Little Earth Launches Homeownership Initiative

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By Jamie Keith

After years of dreaming, planning and collaborating with partners throughout the city and state, Little Earth of United Tribes (Little Earth) has launched its Homeownership Initiative (LEUTHI) this fall.

The initiative, which will support Native American families through the process of home ownership and offer them quality, affordable housing options, marks an unprecedented opportunity for Minneapolis’s Native American community.

It will also help provide safety and stability on a block in the Phillips neighborhood that has had a history of drug and gang activity.

“I think it really symbolizes a Renaissance of self-determination and taking ownership and pride in this community,” said Jay Thomas Bad Heart Bull (Standing Rock/Oglala Sioux), Vice President of Little Earth.

Bill Ziegler (Lower Brule Sioux), President and CEO of Little Earth, said that the concept behind LEUTHI had been talked about at Little Earth internally since as early as the 1970s and 1980s.

In 2006, Little Earth staff polled its residents to discover why people were remaining in the rental community, even when their financial statuses would have enabled them to relocate.

“The intention was for it to be transitional housing,” said Wahbon Spears (Mille Lacs Band of Ojibwe and Potawatomi), Single Family Development Coordinator at Little Earth. “But people want to stay because of this strong sense of community, belonging, and wanting to be together.”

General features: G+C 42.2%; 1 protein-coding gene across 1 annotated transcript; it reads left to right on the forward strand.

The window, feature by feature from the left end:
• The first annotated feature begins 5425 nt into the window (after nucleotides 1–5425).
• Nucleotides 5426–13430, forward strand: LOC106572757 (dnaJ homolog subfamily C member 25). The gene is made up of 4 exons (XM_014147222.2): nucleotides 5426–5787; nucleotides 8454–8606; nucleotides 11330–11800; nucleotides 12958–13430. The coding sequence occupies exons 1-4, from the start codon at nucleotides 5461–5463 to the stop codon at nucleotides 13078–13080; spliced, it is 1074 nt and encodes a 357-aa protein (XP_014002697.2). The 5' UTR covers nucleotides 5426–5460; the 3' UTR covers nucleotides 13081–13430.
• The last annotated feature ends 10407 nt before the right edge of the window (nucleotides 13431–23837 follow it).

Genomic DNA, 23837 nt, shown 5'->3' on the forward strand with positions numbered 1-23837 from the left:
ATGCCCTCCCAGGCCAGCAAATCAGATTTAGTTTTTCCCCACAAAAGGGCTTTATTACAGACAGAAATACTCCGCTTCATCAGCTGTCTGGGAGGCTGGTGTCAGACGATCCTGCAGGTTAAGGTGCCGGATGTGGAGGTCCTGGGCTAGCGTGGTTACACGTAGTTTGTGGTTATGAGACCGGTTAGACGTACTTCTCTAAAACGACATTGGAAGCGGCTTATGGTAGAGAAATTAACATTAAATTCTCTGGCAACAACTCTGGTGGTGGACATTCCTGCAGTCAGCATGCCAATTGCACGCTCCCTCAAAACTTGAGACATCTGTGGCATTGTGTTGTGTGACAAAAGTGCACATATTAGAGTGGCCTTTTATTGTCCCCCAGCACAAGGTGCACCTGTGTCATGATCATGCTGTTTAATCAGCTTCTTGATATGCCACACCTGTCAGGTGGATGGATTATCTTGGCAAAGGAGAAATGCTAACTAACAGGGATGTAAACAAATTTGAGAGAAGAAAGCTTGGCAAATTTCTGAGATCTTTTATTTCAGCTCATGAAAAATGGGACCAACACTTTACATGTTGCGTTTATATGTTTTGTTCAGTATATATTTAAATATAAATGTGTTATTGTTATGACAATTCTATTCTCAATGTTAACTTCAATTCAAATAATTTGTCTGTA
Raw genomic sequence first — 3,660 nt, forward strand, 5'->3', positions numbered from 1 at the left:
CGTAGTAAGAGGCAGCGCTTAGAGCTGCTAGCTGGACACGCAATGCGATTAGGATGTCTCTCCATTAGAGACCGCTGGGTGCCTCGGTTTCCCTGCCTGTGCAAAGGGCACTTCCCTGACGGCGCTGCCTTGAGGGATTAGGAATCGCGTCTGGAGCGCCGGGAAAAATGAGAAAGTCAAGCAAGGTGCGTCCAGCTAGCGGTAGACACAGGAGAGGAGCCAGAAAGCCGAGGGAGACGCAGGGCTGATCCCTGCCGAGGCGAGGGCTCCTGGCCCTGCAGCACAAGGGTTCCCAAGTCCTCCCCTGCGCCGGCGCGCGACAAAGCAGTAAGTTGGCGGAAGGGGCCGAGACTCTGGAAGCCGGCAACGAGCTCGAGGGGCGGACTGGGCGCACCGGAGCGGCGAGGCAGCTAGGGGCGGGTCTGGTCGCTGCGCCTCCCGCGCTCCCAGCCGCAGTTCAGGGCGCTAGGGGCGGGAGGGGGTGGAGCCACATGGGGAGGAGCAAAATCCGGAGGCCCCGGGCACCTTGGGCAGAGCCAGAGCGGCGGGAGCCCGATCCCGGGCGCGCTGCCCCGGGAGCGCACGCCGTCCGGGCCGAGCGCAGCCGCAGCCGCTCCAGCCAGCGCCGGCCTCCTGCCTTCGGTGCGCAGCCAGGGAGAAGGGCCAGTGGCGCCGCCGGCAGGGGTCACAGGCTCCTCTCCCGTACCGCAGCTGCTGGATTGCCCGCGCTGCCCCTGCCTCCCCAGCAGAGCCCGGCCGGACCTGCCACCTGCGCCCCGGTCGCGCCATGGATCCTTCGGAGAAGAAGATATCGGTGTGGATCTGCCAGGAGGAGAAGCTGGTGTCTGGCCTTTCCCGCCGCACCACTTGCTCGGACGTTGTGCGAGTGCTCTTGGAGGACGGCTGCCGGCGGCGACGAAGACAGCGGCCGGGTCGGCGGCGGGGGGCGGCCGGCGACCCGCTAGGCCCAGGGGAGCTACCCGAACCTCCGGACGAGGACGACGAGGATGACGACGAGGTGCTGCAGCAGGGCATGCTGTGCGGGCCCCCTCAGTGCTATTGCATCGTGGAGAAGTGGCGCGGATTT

That same year, Ziegler met with Minneapolis Mayor RT Rybak and City Councilman Gary Schiff to discuss making the transition from renting to owning a reality for those belonging to the Little Earth community. Together, they identified the E.M. Stately blocks, located directly East of Little Earth, as an ideal location for LEUTHI homes.

“We had to get around this concept that I think is inherent in Native people, which is individual ownership,” said Ziegler. “We have to help our families come to terms with the belief that we can be homeowners and we’re not just being selfish or individualistic.”

As part of a more communal approach to home ownership, Little Earth partnered with The City of Lakes Community Land Trust (CLCLT) to hold the lots in Little Earth’s name, while the individual homeowners retain the equity of the houses themselves. Because of this, Little Earth will have the right of first refusal on any LEUTHI home that is sold so they can, in turn, mortgage it to another Native American family at a low rate.

“The land-trust model is absolutely the answer because it allows our families to come to that place where they’re building equity and have the stability of home ownership, but they’re not forsaking their community in the process,” said Ziegler.

In addition to CLCLT, Little Earth has partnered with the City of Minneapolis to secure a federal Neighborhood Stabilization Program grant, received development assistance from the Greater Metropolitan Housing Corporation and The Minnesota Housing Partnership, and received donations from the Shakopee Mdewakanton Sioux Community, Family Housing Fund, and Northwest Area Foundation.